1 Community structure was examined by analysing the spatial distribution of
species' biomass-abundance, as well as species' occurrences, in two semi-a
rid grassland sites in New Zealand. This is the first attempt to search for
a range of assembly rules (variance in species occurrence, guild proportio
nality and intrinsic guilds) using quantitative data.
2 One site, with a greater proportion of native species, had a larger speci
es pool, greater species richness and greater biomass. At this site, varian
ce in richness was generally greater than expected at random, but variance
in biomass tended to be less than expected at random, probably indicating c
ompetition. Microsites which had lower biomass and fewer species tended to
be dominated by exotic species; it is suggested that these are more recentl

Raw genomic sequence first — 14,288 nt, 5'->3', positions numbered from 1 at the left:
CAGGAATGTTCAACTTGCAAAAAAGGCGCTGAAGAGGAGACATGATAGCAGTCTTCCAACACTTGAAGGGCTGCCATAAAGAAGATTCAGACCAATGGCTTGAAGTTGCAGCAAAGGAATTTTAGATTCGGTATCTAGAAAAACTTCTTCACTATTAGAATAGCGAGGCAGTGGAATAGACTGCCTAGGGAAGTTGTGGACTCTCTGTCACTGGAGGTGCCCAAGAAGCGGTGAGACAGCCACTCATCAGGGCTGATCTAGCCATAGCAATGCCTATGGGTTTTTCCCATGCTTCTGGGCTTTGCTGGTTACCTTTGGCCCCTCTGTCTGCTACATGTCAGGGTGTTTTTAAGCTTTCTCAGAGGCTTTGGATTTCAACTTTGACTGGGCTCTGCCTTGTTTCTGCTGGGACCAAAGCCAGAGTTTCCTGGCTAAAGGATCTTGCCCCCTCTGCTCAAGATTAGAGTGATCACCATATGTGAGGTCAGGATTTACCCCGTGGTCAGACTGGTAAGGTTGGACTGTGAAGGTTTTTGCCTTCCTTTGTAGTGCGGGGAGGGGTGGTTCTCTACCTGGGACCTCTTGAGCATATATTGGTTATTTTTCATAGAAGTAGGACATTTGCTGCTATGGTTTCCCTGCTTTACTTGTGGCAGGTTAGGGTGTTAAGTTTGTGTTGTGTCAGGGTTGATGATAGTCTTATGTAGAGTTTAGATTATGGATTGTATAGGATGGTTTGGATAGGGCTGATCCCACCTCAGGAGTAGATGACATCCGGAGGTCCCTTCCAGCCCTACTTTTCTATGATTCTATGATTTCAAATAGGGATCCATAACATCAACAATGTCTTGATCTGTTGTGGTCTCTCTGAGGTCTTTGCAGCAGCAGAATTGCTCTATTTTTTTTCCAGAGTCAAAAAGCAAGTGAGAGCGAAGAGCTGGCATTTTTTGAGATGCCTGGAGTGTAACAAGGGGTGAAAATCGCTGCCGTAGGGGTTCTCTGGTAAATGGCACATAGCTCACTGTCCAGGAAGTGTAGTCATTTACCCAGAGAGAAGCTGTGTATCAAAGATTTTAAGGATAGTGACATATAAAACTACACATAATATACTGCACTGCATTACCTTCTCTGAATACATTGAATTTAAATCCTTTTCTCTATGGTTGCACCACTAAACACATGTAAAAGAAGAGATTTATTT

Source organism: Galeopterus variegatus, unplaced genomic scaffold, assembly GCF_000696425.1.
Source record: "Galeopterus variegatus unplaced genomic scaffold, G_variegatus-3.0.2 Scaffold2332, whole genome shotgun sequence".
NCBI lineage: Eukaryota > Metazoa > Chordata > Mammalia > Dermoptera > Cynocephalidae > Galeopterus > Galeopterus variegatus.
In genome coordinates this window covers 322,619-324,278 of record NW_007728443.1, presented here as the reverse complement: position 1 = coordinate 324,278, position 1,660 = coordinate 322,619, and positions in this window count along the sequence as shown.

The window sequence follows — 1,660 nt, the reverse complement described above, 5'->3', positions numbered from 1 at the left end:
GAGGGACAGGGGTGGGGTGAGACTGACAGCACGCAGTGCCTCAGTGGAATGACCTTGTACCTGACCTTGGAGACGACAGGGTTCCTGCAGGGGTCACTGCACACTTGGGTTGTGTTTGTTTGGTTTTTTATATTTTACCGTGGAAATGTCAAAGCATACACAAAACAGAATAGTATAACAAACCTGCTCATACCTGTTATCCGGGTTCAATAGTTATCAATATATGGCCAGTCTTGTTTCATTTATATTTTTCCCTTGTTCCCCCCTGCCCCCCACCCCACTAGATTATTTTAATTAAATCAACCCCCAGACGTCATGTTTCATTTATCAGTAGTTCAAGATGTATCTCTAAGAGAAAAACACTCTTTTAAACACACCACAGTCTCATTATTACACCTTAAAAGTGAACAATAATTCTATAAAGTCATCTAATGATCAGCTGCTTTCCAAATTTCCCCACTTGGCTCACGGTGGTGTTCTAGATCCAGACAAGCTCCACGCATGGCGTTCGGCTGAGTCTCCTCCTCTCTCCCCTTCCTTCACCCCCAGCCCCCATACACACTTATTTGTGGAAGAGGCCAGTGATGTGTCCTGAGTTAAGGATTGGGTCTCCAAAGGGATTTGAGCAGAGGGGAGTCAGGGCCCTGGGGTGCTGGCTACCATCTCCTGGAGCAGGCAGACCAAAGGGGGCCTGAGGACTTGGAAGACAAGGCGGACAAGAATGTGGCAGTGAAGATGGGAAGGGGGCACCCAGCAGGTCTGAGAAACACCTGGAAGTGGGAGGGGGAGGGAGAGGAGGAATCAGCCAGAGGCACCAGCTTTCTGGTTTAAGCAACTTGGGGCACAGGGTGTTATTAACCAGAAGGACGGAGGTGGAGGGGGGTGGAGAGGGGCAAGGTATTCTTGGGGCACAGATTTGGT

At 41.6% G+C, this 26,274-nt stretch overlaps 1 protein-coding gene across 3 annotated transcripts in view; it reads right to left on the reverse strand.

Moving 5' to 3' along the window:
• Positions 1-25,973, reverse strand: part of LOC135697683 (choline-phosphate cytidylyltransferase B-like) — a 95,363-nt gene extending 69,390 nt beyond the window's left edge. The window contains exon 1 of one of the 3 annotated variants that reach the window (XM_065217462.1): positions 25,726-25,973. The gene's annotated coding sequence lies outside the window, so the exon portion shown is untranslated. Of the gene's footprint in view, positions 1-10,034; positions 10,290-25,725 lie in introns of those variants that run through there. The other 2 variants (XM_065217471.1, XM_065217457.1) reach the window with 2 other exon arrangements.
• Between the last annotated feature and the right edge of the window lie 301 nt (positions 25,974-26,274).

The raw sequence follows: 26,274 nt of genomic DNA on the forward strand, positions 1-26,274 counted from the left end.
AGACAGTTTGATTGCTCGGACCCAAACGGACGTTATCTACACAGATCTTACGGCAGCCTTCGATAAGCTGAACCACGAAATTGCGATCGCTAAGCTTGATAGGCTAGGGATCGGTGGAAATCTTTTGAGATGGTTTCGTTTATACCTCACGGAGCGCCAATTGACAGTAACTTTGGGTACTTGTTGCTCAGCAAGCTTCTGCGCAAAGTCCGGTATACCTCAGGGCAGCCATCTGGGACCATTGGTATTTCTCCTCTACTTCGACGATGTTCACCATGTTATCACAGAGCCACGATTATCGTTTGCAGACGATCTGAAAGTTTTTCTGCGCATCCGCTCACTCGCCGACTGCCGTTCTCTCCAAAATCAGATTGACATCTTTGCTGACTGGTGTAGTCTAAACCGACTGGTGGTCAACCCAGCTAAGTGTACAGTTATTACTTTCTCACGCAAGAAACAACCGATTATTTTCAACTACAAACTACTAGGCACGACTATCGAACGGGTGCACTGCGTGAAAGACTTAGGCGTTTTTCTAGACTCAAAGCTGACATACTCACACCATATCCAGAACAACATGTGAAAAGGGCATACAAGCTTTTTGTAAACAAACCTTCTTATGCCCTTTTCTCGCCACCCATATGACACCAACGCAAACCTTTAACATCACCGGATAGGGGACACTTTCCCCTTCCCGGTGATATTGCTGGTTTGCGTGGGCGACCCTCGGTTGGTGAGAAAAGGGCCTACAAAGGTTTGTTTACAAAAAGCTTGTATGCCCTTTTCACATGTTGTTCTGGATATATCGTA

y disturbed microsites.
3 At a second site, dominated by exotic species, there was no significant e
vidence for community structure, i.e. no non-random patterns in richness or
biomass, i.e. no assembly rules.
4 Guild proportionality was not seen in a priori guilds: dicots, monocots,
cryptogams, native species and exotic species.
5 Searches for intrinsic guilds produced no evidence of guild structure, in
the Pianka sense of groups of species that use similar resources, compete
strongly with each other, and thus are especially subject to mutual competi
6 It is concluded that interspecific competition limits the biomass of each
species in these grasslands, but there is no evidence from the community s
tructure that it causes local competitive exclusion. There was no indicatio
n at either site that the communities were structured by guilds. It is conc
luded that, at least at the scale examined and at the time examined, Pianka
-type guilds do not exist in this vegetation.